9. The decision does not appropriately describe or mitigate the high negative biodiversity impact or habitat loss of a high faunal sensitivity proclaimed Protected Area and assumes a willingness on the City’s part to relinquish such Protected Area.
10. There was a failure to consider appropriate alternatives including the no-go alternative.
11. The decision-maker failed to conduct a site inspection to verify the City’s comments and the decision refers to features that are not present on the site.
So, are we missing something here? Did we not say all of points 1 to 9 before?
DEADP ignored all of the above, which include points that IAPs have been trying to make all through the process, but which have been brushed aside. DEADP simply handed the LLPT an Environmental Authorisation based on their whim and a whisper.
If we are aggrieved about this decision, and believe it was a flawed decision, we have a lot of people who agree without our concerns, including officials whose job it is to look after the environment, heritage and the biodiversity of the area. These are officials who are not going be persuaded to put their professional integrity aside to enable a bad decision to be railroaded through – and we applaud them for their willingness to stand up for the truth. We need more public officials willing to speak out when they see bad decision being made against the public interest. May South Africa’s democracy be stronger for your actions.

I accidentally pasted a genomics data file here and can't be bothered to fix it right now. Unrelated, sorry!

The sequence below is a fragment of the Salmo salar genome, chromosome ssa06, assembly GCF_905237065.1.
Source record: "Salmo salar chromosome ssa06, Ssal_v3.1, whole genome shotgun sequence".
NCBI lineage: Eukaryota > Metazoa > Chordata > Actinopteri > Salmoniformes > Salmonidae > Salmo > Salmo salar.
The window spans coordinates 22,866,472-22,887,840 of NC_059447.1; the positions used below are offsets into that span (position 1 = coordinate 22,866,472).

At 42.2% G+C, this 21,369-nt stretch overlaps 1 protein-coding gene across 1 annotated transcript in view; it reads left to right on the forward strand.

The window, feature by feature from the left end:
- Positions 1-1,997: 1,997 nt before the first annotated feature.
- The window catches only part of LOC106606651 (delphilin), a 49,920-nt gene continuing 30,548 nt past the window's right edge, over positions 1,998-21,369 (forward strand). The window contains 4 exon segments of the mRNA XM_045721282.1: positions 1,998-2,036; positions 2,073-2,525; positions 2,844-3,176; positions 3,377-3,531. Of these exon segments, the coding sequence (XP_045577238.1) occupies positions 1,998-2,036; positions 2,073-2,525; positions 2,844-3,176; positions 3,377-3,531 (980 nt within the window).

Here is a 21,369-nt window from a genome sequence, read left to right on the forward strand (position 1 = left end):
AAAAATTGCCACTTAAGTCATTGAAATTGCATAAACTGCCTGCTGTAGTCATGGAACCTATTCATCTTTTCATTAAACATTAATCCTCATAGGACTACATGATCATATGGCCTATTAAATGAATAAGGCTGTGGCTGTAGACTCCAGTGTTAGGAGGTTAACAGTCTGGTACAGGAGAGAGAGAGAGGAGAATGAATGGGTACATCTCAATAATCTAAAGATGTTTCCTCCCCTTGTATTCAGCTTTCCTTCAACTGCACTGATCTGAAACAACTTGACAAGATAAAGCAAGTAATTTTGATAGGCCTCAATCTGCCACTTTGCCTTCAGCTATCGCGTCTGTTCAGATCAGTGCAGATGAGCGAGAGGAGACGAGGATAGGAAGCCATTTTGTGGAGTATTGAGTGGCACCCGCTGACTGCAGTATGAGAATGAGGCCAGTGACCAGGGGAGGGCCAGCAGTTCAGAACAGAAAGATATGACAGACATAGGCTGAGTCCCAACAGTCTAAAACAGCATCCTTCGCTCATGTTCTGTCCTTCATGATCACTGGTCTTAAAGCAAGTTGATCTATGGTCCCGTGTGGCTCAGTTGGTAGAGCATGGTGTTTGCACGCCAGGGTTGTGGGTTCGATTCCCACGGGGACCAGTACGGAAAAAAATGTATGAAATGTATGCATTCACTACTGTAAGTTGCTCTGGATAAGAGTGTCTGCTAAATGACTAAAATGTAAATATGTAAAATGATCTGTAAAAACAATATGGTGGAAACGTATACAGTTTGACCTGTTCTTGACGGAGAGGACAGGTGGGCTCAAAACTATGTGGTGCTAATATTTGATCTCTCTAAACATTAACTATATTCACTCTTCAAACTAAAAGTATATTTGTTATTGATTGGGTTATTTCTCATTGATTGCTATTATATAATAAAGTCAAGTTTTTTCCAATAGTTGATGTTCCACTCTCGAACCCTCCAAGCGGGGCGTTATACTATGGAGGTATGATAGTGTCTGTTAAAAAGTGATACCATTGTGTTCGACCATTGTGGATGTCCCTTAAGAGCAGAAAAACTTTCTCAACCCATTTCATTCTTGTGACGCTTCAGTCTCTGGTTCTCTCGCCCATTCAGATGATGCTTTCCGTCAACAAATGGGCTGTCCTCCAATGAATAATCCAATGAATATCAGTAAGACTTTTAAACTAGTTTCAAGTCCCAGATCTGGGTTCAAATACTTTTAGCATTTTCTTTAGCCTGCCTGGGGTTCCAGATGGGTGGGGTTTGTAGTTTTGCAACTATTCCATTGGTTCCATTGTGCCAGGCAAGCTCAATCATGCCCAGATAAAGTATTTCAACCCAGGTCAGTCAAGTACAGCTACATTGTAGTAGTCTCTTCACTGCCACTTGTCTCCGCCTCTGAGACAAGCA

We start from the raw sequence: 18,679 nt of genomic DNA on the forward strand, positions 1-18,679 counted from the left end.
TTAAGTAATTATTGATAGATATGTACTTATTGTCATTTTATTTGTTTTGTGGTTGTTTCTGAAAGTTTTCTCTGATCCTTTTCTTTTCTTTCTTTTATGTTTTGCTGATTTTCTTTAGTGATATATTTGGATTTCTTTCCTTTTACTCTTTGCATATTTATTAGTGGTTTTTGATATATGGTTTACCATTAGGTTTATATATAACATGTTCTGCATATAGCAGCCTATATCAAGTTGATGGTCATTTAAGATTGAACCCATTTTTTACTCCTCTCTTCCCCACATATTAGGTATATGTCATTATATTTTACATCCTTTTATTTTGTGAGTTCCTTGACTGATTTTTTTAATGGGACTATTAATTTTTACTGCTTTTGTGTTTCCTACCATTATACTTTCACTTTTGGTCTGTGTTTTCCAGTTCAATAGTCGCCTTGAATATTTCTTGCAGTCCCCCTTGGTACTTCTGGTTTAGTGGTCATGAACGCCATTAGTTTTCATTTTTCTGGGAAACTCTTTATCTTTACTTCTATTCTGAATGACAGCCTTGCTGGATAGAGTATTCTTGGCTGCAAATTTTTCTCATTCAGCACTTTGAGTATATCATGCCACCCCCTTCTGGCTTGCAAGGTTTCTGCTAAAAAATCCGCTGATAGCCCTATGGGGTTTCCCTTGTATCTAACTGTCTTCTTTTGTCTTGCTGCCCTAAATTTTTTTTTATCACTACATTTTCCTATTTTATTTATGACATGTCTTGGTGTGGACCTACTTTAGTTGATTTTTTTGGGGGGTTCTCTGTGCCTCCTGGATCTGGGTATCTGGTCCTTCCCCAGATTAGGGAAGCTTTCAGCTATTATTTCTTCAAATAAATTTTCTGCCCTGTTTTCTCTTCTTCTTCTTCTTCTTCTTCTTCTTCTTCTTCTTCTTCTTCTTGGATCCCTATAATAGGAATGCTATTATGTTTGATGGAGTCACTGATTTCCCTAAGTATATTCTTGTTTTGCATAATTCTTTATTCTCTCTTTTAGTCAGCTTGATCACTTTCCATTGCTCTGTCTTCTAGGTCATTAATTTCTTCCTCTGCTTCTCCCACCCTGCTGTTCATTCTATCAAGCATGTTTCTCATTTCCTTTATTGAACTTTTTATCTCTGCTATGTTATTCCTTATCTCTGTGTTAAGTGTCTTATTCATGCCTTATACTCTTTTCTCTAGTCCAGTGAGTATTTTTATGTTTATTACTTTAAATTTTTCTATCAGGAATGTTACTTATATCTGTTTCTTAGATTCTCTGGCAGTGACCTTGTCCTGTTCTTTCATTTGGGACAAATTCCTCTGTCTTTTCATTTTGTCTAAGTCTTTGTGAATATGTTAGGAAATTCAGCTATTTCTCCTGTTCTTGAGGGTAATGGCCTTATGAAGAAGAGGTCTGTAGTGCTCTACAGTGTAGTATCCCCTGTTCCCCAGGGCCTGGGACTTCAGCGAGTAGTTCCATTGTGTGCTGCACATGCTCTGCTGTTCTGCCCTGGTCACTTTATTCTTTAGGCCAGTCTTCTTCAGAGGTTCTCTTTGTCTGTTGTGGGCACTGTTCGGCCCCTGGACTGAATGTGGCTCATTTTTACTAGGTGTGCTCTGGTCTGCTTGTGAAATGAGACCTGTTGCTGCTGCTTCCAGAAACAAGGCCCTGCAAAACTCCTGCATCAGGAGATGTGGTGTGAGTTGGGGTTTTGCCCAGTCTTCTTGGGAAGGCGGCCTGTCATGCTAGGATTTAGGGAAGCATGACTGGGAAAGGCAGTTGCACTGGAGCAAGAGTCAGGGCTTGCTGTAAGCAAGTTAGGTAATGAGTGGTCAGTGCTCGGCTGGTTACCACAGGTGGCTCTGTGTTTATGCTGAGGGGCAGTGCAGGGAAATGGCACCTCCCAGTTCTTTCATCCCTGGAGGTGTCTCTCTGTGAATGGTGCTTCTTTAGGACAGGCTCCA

This update has focused on the environmental concerns. Next update will cover the heritage matters in more detail as we consider why an appeal must succeed.
But pause a moment to consider the photo at the top of this update. It is a photo of Moraea aristata in flower at this time – a rare and endangered species referred to by the SAAO in their appeal. The bulb is endemic to the South African Astronomical Observatory (SAAO) site. The SAAO site was the only known site in the country for this rare plant until seeds were harvested, propagated and bulbs planted on Rondebosch Common as a result of collaboration between Friends of Rondebosch Common, the City of Cape Town and Kirstenbosch Botanical Garden in an effort to save the species from eradication.
Like the Moraea aristate, our struggle is threatened by powerful forces, but we are resilient and when we flower, like democracy will flower, we will be beautiful. With your support, like the Moraea aristate, we will not only survive but thrive and make the Two Rivers Urban Park into what it should be – a place of beauty, a place of heritage protection, a place of respect for the environment.